śrī śrī guru gaurāṅga jayataḥ!
Year 12, Issue 2
Posted: 25 March 2019
nitya-līlā praviṣṭa oṁ viṣṇupāda
Śrī Śrīmad Bhakti Prajñāna Keśava Gosvāmī Mahārāja
Inspired by and under the guidance of
Śrī Śrīmad Bhaktivedānta Nārāyaṇa Gosvāmī Mahārāja
Sambandha, Abhidheya & Prayojana
In His instructions to Śrīla Sanātana Gosvāmī (sanātana-śikṣā), Śrī Caitanya Mahāprabhu has said, “The Veda discusses sambandha (the relationship between the living entity and the Supreme Entity), abhidheya (the means for attaining the object of pursuit) and prayojana (the very object of pursuit). Śrī Kṛṣṇa, whose service is to be attained, is the person with whom we are to have sambandha. Bhakti (devotional service) is the means to attain that, so bhakti is the abhidheya. And prema (love for Śrī Kṛṣṇa) is the prayojana. Prema is the highest of all objects of pursuit (purusārthas) and the most precious wealth” (Śrī Caitanya-caritāmṛta, Madhya-līlā 20.124–125).
Sambandha: The relationship among the sentient living entity (cit), matter (acit) and God is known in the Veda as sambandha. As a matter of fact, Śrī Kṛṣṇa is the only vastu (actual entity). Two of that vastu’s śaktis (potencies) are matter (acit) and the living entity (cit). The transformation of the acit-śakti is the material world, and the transformation of the jīva-śakti is the world of living entities (jaiva-jagat). On deliberating on sambandha, we understand that the re-installation of the jīva in service to Kṛṣṇa is the establishment of his sambandha. We find the following in the Lord’s instructions to Śrī Sārvabhauma: “Bhagavān’s superior divinity is His svarūpa (intrinsic form and nature), which is beyond the touch of māyā. Throughout the Vedas, Bhagavān is the [object of] sambandha.”
In the deliberations on sambandha-tattva, seven subjects are established by evidence, or proof (pramāṇa) and are known as prameya. They are deliberations on (1) Kṛṣṇa, (2) His śakti (potency), (3) rasa-tattva (the truth about rasa), (4) jīva-tattva (the ontology of the living entity), (5) the worldly entanglement of the jīvas, (6) the jīvas’ absolution from that entanglement and (7) the doctrine of inscrutable simultaneity of distinction and non-distinction (acintya-bheda-bheda-tattva).
Abhidheya: That śabda-śakti by which the natural meanings of words are easily conceived is called the abhidhā-śakti. For example, the words “ten elephants” easily conveys a conception of elephants, ten in number. This easy-to-grasp meaning is known as abhidheya.
Words have another power known as lakṣanā. An example is “in the village on the Ganges”. Here, since the village cannot be “on” the water of the Ganges, we can understand by the lakṣanā-śakti of śabda that the village is on the bank of the Ganges. Where the lakṣanā-śakti needs to be applied, there is no scope for the abhidhā-śakti to function. But when the natural meaning is easily available, only the abhidā-śakti operates.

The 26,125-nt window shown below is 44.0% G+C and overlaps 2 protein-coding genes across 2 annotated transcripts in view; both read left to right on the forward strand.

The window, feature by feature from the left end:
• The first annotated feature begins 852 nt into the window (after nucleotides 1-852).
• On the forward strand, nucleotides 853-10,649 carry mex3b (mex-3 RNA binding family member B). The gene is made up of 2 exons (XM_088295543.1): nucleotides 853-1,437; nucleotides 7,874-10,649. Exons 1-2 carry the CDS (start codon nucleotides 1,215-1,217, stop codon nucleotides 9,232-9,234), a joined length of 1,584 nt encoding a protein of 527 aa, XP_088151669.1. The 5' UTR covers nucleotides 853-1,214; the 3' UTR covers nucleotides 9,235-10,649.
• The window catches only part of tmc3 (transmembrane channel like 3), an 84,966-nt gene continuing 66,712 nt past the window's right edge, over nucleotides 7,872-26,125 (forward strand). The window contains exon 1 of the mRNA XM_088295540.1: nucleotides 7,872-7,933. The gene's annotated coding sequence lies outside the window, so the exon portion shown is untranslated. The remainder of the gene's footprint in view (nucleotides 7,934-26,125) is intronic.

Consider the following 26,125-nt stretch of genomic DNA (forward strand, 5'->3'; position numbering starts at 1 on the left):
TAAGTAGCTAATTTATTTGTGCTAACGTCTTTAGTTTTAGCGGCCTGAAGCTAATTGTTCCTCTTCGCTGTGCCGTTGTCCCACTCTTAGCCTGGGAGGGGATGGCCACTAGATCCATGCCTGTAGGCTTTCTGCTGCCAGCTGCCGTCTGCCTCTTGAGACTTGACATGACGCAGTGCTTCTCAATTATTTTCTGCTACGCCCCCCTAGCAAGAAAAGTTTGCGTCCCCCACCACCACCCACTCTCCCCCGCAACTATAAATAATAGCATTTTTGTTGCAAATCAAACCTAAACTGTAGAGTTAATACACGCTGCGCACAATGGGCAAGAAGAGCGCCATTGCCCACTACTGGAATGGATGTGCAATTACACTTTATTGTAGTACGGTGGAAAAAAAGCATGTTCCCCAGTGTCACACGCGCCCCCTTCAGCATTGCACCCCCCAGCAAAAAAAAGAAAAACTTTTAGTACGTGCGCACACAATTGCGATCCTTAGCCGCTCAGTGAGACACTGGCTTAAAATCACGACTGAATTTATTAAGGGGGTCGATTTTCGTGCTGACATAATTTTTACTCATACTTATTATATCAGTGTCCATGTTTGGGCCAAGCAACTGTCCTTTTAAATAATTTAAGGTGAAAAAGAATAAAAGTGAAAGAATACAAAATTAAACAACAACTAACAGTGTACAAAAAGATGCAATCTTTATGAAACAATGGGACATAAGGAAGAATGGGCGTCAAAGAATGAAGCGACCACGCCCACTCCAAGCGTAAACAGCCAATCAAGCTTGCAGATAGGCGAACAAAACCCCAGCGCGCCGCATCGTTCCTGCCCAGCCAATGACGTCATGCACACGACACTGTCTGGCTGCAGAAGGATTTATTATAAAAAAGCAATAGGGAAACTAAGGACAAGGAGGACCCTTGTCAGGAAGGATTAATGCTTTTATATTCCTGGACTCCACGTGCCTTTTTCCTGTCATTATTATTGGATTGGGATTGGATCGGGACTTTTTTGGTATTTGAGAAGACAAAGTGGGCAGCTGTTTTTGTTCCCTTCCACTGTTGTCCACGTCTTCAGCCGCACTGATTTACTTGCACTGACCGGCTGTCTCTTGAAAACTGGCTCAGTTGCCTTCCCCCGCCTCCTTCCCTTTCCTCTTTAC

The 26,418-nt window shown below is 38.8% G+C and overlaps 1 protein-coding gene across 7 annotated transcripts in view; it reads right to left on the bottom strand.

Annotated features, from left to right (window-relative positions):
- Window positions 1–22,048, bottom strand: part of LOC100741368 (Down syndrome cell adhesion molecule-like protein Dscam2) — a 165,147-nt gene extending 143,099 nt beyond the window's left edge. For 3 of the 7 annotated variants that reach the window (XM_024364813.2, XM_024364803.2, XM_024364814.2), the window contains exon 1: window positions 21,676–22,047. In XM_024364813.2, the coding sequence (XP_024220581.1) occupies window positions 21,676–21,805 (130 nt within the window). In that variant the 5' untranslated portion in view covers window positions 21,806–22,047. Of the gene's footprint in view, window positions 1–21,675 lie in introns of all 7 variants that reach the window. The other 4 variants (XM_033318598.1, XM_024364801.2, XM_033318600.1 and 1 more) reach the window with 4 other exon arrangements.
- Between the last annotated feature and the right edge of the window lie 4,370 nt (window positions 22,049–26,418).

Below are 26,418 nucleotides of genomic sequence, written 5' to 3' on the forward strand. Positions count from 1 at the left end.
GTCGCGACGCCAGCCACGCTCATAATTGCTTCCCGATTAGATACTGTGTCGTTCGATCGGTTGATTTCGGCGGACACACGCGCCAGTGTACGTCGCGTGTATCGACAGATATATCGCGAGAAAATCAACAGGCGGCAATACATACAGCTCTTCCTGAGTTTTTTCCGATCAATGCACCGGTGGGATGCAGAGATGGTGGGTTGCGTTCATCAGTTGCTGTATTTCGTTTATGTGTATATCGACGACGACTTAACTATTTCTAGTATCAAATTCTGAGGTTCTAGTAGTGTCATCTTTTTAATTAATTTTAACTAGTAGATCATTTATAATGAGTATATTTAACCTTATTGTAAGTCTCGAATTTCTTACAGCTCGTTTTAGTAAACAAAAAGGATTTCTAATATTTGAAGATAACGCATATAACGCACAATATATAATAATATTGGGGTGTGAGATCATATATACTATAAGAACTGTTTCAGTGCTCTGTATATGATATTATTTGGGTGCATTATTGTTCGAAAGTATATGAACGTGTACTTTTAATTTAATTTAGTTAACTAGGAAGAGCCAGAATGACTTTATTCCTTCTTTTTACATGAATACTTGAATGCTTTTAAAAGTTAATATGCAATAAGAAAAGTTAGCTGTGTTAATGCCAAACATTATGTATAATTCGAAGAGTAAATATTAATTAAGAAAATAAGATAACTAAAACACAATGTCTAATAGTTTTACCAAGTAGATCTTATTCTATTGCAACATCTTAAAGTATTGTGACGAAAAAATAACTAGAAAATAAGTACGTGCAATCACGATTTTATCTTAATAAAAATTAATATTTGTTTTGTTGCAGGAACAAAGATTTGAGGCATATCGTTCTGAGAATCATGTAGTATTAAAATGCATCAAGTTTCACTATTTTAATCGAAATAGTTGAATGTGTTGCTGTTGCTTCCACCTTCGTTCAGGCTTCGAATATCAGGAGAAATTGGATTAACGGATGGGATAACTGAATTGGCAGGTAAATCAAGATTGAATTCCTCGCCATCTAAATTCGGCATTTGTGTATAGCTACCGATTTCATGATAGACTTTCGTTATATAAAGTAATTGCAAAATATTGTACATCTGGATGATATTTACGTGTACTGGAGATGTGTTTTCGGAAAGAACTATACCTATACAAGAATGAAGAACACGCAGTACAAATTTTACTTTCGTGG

In Vedic scriptures, the only acceptable meaning is that made available by the abhidhā-śakti; their true meaning is their abhidheya. We should know only that. In deliberating on the Vedas in their entirety, it is apparent that within them, devotion to God is the abhidheya. In regard to abhidheya, karma, jñāna, yoga, etc., they are in a subordinate position only. They are not principal abhidheyas in and of themselves. Therefore, that, only, is the sādhana-bhakti (devotion to be practised as the process) which the scripture (Veda) prescribes as the direct, or chief, means to attain Śrī Kṛṣṇa. This is the eighth prameya.
Prayojana: The prayojana is the goal, for which we have to adopt the process. The prayojana, viz., the attainment of prema by the living entity, is the ninth premeya.
These nine prameyas have thus met together. So we find in Śrī Sanātana-śikṣā, (Śrī Caitanya-caritāmṛta, Madhya-līlā 22.3-4): “This much is said about the deliberations on sambandha-tattva: the Vedic scriptures have taught that Kṛṣṇa is the sole entity. And now, listen to the symptom of abhidheya, the process by which the wealth of kṛṣṇa-prema is obtained”.
By this system, Śrī Caitanya Mahāprabhu gave instruction on the dharma of the living entities.
“Men gradually reach the shore of the ocean of the material existence.” This adage should guide us. We can attain our wellbeing by means of having firm confidence that we will be successful, being impatient and anxious at its delay, serving Śrī Kṛṣṇa and His devotees, and chanting His names. If all of our exertions are directed toward the service of God, the different forms of enticement that māyā presents cannot overpower us. Remain always engaged in the audition (śravaṇa) and vocalization (kīrtana) of His glories and so forth. Read books by great souls and read The Gauḍīya, and you will feel no lethargy in accepting the true [authentic] conclusions. And hold reciprocal discourses about Śrī Hari with devotees whose association is available to you. Then with the gradual improvement of your bhajana (devotional absorption), you will feel your own humility and lowliness. You should know that the highest soul knows himself to be the lowest.
Adapted from The Gauḍīya, Volume 10, Number 5
by the Rays of The Harmonist Team